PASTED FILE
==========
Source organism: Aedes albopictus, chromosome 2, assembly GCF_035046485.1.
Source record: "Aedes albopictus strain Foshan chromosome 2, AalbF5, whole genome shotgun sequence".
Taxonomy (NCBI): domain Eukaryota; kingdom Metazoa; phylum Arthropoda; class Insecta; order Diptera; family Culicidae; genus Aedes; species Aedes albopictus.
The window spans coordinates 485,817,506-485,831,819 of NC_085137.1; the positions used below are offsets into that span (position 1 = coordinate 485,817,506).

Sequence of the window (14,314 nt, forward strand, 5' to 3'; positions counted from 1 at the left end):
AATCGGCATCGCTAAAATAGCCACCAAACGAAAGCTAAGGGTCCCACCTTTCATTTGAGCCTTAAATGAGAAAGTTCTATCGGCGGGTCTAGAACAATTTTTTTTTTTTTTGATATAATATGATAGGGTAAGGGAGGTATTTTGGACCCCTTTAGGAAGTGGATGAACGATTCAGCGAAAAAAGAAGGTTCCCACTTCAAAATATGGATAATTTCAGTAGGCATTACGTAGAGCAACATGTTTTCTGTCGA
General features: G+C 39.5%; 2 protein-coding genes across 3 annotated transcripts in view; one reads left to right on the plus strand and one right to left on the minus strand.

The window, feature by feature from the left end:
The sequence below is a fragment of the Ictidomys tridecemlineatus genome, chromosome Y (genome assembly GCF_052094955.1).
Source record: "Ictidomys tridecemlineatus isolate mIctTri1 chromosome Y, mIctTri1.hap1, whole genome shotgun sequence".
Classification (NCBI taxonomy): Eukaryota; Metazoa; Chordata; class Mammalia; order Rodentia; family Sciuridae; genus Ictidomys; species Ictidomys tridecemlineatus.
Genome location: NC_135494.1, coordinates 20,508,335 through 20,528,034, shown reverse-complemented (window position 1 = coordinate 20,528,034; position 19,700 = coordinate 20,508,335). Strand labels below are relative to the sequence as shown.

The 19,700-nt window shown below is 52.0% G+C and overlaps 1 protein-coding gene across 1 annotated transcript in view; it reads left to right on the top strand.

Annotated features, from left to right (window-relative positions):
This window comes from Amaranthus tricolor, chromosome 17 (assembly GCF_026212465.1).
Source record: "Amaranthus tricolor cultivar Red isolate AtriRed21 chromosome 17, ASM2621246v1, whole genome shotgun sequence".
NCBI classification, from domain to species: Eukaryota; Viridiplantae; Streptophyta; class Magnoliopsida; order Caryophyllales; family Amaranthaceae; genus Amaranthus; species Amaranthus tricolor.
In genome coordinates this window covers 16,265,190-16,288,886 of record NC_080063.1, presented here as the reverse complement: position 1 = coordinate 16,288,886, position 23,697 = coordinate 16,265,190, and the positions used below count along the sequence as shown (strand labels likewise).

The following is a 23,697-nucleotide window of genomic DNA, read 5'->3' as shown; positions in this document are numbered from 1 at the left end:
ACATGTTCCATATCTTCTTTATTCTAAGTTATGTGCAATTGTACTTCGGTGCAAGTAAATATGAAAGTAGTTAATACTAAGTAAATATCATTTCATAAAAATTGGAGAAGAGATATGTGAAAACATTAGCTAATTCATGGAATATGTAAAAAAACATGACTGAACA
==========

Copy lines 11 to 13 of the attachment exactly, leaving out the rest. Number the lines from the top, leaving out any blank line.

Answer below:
Classification (NCBI taxonomy): Eukaryota; Metazoa; Chordata; class Mammalia; order Rodentia; family Sciuridae; genus Ictidomys; species Ictidomys tridecemlineatus.
Genome location: NC_135494.1, coordinates 20,508,335 through 20,528,034, shown reverse-complemented (window position 1 = coordinate 20,528,034; position 19,700 = coordinate 20,508,335). Strand labels below are relative to the sequence as shown.

The 19,700-nt window shown below is 52.0% G+C and overlaps 1 protein-coding gene across 1 annotated transcript in view; it reads left to right on the top strand.